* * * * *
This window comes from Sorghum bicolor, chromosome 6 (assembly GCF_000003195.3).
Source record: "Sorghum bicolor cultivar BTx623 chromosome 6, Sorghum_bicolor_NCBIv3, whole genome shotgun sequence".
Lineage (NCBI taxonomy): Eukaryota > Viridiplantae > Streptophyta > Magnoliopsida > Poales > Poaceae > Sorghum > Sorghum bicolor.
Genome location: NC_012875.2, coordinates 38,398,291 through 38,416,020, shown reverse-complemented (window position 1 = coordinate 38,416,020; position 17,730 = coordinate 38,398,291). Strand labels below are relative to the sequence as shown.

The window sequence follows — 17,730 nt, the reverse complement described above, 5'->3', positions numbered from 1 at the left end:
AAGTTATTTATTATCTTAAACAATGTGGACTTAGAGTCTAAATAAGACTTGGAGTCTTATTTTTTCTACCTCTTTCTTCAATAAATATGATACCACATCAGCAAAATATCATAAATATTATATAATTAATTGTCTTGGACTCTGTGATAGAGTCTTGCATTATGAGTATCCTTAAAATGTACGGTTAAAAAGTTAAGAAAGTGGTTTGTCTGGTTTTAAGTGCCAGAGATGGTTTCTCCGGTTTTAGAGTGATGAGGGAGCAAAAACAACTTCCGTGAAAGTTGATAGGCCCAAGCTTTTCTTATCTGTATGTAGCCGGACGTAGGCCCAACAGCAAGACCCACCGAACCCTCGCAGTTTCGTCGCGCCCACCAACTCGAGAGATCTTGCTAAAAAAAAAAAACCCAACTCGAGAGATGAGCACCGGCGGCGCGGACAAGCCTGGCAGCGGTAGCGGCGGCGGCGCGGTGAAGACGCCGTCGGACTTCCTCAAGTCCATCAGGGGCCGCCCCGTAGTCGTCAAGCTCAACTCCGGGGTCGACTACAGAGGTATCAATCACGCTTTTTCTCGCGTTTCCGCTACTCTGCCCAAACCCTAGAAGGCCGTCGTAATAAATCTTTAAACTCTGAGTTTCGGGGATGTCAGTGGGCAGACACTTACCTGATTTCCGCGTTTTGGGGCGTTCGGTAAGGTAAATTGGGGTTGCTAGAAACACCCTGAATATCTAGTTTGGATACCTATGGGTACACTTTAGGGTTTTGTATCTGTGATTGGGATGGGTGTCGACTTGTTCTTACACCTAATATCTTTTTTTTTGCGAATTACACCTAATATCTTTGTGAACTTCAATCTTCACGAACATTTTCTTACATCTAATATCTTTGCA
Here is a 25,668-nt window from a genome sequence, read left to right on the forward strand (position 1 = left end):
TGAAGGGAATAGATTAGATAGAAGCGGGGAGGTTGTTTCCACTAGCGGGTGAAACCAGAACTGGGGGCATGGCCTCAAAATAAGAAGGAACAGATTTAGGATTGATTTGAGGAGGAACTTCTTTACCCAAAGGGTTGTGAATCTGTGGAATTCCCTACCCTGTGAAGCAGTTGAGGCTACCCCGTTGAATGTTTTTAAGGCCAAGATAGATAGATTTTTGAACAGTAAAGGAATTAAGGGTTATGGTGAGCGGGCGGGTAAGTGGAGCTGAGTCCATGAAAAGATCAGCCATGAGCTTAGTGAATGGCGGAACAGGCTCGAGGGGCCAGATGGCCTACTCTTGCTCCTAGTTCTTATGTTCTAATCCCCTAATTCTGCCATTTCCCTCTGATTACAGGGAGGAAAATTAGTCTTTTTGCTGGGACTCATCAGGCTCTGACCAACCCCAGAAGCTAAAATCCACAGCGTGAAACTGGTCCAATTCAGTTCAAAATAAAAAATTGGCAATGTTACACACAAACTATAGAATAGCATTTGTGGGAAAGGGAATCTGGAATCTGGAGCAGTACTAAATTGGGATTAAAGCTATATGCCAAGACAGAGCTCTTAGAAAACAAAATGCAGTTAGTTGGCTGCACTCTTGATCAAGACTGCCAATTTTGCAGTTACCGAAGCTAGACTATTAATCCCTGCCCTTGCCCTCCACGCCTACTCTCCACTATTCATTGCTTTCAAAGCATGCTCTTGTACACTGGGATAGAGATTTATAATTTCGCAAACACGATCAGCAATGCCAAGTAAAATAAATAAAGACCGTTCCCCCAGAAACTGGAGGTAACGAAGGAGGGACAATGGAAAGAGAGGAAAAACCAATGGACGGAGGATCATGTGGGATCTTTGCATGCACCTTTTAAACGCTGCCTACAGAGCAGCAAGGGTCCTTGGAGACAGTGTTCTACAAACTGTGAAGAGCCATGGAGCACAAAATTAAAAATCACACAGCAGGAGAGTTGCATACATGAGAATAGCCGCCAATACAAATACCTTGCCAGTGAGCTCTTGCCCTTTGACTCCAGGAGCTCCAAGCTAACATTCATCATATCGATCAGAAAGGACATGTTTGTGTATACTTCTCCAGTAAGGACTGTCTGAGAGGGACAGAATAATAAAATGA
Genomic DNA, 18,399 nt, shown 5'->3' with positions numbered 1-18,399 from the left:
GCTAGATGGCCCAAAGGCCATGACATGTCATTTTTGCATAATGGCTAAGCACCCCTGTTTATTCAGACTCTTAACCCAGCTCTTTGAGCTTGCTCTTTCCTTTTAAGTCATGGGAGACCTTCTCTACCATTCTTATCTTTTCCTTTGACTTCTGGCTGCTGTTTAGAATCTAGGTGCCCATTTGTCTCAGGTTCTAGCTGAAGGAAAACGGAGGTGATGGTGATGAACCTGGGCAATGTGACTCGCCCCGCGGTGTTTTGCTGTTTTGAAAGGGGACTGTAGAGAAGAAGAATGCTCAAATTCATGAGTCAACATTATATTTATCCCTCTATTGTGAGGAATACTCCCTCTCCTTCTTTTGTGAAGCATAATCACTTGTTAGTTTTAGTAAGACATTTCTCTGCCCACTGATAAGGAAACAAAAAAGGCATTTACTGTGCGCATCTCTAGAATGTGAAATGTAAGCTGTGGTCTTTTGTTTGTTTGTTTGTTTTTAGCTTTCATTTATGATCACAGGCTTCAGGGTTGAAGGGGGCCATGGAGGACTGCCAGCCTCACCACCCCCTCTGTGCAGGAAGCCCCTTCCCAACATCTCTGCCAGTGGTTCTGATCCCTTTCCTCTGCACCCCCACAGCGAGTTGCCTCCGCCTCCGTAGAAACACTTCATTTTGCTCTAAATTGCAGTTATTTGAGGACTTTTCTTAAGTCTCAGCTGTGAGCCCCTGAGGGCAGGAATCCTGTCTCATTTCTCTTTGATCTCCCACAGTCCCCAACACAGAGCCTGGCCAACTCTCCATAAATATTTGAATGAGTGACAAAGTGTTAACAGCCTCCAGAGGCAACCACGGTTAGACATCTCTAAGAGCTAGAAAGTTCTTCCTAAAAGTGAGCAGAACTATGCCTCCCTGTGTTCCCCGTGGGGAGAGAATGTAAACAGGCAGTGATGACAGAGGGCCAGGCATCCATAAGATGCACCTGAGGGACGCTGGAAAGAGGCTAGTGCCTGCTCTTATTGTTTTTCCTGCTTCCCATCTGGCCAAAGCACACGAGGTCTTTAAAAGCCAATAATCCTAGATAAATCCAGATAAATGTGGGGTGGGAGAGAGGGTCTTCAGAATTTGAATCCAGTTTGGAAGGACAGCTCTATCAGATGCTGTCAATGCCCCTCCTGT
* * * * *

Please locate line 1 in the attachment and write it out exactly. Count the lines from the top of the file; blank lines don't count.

This window comes from Sorghum bicolor, chromosome 6 (assembly GCF_000003195.3).